His eyes catch the strange shimmering of the air in the distance. The chua pops into existence, running full speed toward the city walls.

“What the… after it, Joe!” The bot locks its sight onto the escaping target and scurries forward. Scotch struggles with his suit as he wrestles with its weight. “Damn this suit…” Scotch unlatches his exosuit and let’s it fall to the ground in a heap. Scotch dashes toward the city, fumbling with his offhand as he reaches for his handheld radio.

“Lizzy, Lizzy, can you hear me?” Scotch shouts into the receiver between heavy breaths.

The sky turns colors from red to orange, from orange to yellow, as the sun begins its steady rise over the city, the looming radio tower casting a long shadow underneath. Steady static flows through the radio–a noisy silence that suddenly fills Scotch’s thoughts with dread.

Scotch shouts into the radio once again, struggling to keep up the pursuit.

“Lizzy? Wake up, wake up!”

The radio emits a soft beep, and Lizzy’s voice cuts through the static. “Yes, Scotch, I hear you. Is everything all right?” she answers, her voice still groggy from sleep.

“Thank the stars, you’re awake! Listen, you got to broadcast an alert.” The chua stops in front of a high section of the city wall. It turns back and sees Scotch in pursuit, grins, and winks out of existence. Scotch grits his teeth and pumps his legs even harder. “Do it, Lizzy. Right now! Somethin’s going down!”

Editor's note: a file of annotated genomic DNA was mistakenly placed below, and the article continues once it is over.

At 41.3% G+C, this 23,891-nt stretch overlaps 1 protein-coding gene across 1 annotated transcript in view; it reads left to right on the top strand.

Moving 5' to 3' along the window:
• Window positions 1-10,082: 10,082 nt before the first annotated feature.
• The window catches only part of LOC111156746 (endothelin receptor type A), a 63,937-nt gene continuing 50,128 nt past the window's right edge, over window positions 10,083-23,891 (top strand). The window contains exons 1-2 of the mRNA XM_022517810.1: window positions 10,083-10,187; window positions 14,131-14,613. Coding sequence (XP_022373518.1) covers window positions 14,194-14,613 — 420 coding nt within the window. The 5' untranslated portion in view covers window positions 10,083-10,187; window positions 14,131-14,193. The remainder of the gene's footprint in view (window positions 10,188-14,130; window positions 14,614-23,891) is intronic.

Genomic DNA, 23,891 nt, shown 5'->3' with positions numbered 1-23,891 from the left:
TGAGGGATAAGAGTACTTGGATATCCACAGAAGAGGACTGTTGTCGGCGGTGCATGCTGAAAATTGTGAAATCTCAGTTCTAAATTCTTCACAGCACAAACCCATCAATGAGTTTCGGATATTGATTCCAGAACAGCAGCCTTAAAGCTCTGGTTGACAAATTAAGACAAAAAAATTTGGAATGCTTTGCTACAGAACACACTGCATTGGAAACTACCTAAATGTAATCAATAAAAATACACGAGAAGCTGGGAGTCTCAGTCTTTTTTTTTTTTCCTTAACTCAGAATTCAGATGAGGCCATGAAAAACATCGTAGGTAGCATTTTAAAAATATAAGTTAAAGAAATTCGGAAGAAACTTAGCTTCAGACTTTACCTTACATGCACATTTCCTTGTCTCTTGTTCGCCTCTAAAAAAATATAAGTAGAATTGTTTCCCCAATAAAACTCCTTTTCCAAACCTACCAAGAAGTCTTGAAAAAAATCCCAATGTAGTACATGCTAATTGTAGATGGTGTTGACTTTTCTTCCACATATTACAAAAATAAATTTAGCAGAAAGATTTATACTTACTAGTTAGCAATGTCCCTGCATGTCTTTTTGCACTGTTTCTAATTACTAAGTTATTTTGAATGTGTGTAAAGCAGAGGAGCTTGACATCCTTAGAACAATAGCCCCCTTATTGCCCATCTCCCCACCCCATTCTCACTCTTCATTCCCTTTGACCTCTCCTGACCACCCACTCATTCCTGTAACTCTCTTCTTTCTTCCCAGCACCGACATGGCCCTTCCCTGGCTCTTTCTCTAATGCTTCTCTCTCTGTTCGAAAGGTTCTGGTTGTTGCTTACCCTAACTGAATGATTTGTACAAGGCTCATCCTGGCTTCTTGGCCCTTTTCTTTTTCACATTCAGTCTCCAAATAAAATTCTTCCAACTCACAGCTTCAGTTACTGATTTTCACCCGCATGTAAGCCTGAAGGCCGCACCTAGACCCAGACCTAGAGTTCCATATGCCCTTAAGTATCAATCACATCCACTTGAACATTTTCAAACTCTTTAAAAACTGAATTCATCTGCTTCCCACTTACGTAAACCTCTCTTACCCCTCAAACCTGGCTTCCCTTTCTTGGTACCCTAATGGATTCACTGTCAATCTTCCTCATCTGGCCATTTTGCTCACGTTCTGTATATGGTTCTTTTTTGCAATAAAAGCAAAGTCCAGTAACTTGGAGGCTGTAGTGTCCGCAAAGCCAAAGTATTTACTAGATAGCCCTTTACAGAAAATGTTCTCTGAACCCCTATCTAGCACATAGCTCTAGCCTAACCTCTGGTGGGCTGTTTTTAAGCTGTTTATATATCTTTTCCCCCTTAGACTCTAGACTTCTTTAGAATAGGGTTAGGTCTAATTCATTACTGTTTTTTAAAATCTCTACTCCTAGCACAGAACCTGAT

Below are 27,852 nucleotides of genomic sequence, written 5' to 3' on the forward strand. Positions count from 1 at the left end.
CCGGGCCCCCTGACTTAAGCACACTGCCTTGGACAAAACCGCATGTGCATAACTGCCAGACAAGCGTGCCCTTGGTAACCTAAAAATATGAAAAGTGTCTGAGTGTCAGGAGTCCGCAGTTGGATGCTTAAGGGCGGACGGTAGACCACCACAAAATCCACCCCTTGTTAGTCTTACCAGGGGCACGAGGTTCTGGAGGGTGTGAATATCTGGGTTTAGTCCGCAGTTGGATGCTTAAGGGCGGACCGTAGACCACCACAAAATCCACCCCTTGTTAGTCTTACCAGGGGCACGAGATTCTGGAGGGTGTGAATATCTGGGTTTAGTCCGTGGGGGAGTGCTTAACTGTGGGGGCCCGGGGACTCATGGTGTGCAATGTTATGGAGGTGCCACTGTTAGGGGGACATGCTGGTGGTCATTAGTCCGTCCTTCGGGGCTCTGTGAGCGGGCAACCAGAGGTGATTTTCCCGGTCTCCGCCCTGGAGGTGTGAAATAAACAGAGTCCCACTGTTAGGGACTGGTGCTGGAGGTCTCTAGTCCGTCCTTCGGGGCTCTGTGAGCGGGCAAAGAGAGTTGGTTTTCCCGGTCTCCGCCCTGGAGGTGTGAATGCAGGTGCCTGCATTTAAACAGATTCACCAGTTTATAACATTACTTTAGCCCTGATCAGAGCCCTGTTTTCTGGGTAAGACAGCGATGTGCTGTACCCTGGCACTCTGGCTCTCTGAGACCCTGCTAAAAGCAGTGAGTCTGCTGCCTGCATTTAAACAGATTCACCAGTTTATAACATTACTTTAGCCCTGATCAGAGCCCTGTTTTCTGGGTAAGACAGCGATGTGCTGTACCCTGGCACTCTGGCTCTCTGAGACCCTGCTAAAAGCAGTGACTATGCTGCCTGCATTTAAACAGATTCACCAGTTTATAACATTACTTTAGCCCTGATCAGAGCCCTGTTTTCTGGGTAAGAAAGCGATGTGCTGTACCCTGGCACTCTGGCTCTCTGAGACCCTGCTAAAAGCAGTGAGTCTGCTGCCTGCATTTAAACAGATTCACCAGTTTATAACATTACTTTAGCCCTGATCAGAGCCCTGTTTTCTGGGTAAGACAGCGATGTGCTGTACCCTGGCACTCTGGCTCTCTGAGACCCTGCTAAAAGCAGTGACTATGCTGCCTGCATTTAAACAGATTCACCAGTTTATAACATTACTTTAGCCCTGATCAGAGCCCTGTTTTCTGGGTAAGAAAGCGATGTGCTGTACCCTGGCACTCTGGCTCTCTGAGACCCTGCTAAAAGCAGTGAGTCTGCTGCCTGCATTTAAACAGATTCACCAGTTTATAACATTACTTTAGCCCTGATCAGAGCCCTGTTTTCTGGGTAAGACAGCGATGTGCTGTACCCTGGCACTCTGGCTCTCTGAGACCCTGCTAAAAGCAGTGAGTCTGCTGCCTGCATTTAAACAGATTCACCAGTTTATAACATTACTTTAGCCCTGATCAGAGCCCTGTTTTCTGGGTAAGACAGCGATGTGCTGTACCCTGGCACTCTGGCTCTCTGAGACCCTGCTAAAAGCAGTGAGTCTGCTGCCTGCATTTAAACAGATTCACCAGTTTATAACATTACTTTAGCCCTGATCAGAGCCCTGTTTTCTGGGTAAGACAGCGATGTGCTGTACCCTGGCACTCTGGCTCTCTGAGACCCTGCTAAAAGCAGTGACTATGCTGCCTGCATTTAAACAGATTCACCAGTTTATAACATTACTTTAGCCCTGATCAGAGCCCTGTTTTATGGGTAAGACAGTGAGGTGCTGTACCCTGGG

Scotch turns back toward the direction the chua arrived from. Silhouettes of a small army both above and between the cliff walls are now visible in the morning light.

“We were right, Liz. The Dominion. They’re coming for the city… You have to warn them!”

Distant figures start blinking their way toward the city, just like the previous spellslingers. But this time, there were more of them — dozens more.

Scotch hears the sound of metal piercing metal behind him. He turns quickly, leveling his rifle at eye level. Joe lurches to a stop several paces behind as three large holes bore into the bot’s side.

The air shimmers, and a horned, muscular draken materializes from the air. It pulls its claws out from the bot and licks his lips, looking back toward Scotch. “This will be easier than I thought.” He lunges toward Scotch as Joe twitches and explodes.

The draken finds an opening and pierces through Scotch’s chest. Scotch howls in pain and falls backward, grabbing the draken’s clawed arm and dragging it down with him.

As they hit the ground, the impact lodges the claws deeper into Scotch’s chest. Scotch fires his rifle into the draken’s gut, and the draken’s body explodes into two halves. The draken’s face freezes in shock, and his eyes roll back as it loses consciousness.

Scotch lay on the ground, panting, struggling to pull the claw out from his chest. He coughs up blood.

“Damn it. Why do the handsome ones always end up dead…” he grumbles. As his arms tire from wrestling with the draken arm, he sees more spellslingers blink past him toward the city. They pay him no attention.

His breath is heavy, and he looks up at the city before him, still quiet and peaceful in the morning light. “I hope Lizzy…” The radio tower explodes, scattering flame and debris across the city below.

Alarms sound throughout the city, and distant shouting reaches Scotch’s ears.

An army of draken, chua, cassian, and several mechari march steadily past Scotch’s still body.

One larger mechari slows down in front of Scotch. The robotic form leans over and inspects the body. Scotch’s mouth is open, eyes glazed over in shock. His hands are still gripping the dangling draken arm, but he has stopped struggling.